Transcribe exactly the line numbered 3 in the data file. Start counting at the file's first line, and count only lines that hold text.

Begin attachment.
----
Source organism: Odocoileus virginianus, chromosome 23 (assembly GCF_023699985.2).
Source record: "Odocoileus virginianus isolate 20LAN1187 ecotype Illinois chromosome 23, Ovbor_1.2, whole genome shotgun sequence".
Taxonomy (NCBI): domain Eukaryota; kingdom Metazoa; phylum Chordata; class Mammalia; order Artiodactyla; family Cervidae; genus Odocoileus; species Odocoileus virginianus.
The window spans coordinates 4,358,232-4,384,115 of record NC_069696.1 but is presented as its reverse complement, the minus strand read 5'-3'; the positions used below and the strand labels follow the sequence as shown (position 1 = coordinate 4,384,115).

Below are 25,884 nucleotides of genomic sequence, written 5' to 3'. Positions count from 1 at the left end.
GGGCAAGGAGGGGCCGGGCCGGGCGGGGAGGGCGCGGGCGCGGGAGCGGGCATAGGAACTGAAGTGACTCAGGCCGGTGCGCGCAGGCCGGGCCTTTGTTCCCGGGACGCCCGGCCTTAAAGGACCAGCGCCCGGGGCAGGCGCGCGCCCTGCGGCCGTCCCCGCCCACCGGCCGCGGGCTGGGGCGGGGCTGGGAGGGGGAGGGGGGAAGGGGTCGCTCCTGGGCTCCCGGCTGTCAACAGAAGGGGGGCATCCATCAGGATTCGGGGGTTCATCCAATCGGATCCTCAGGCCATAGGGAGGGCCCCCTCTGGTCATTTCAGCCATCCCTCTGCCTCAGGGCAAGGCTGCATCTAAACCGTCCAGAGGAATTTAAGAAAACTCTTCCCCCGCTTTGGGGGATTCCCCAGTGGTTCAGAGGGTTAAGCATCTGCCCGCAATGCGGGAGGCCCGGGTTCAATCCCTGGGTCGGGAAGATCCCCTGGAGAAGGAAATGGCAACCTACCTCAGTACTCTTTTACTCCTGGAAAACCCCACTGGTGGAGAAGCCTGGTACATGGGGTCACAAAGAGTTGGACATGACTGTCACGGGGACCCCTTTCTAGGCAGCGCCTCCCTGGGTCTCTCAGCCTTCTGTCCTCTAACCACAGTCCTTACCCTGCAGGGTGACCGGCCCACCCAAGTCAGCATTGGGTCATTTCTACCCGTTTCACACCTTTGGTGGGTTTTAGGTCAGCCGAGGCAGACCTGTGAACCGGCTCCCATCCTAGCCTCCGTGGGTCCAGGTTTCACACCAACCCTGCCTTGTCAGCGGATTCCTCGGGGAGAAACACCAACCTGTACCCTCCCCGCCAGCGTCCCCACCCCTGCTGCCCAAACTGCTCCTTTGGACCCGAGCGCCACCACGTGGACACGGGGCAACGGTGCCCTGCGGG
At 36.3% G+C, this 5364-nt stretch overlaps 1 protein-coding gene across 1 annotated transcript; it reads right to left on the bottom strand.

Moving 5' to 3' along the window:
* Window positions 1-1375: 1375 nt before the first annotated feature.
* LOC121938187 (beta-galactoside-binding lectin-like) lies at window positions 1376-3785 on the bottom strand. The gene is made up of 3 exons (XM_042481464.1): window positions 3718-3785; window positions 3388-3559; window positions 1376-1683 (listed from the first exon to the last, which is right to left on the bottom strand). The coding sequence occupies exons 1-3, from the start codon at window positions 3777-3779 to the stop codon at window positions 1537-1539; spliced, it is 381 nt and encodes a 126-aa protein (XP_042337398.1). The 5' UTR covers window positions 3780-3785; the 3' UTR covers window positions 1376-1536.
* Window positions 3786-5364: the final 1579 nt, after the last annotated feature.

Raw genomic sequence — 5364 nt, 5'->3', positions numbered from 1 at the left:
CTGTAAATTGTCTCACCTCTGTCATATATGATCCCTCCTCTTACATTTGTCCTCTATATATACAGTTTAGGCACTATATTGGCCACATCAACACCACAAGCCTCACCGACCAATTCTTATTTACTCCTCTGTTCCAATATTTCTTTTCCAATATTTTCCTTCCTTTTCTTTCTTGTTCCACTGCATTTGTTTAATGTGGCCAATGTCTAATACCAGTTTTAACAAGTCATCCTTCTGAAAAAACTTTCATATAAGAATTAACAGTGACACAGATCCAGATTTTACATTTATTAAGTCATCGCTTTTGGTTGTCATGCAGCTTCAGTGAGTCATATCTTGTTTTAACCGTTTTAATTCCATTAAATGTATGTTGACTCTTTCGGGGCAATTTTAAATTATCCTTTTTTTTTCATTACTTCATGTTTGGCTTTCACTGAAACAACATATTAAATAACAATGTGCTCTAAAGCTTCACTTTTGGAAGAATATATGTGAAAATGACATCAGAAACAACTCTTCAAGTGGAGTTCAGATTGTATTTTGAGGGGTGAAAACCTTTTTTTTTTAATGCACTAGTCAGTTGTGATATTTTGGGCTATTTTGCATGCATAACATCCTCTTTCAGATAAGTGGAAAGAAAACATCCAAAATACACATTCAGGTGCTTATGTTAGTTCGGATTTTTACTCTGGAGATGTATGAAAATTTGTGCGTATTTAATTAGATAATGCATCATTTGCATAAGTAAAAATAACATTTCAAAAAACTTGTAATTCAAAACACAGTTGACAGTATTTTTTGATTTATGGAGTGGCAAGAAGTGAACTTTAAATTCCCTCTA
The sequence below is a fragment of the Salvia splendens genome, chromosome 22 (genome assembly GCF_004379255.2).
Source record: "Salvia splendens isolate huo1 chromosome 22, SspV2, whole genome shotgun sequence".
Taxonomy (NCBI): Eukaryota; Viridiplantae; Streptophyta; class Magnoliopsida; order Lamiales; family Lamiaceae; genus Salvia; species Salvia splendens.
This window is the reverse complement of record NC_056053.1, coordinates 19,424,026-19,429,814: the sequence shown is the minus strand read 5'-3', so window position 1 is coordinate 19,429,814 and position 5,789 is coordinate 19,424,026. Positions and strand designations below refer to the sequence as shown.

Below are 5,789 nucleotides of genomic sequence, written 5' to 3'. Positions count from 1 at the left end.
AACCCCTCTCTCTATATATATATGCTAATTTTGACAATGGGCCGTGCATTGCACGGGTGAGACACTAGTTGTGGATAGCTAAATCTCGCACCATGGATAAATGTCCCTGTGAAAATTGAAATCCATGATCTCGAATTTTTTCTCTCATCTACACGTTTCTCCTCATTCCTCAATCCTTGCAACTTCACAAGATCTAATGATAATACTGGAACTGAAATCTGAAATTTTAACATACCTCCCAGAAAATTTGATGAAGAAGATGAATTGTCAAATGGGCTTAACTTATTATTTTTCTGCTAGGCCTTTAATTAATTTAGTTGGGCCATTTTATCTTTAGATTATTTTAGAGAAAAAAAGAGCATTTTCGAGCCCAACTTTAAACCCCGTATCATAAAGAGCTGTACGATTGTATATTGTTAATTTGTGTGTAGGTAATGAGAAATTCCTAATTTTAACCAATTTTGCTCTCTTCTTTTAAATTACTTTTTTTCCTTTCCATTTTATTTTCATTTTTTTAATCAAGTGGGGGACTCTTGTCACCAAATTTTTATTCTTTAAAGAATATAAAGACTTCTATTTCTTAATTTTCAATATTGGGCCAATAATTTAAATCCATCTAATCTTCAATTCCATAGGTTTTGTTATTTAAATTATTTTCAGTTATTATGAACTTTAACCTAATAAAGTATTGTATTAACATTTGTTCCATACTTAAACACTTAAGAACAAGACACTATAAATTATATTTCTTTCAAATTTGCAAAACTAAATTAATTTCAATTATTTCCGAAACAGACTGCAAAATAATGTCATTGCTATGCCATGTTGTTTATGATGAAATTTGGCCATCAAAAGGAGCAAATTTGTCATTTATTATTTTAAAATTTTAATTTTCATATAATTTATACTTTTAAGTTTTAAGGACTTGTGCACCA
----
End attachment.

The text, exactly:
Taxonomy (NCBI): domain Eukaryota; kingdom Metazoa; phylum Chordata; class Mammalia; order Artiodactyla; family Cervidae; genus Odocoileus; species Odocoileus virginianus.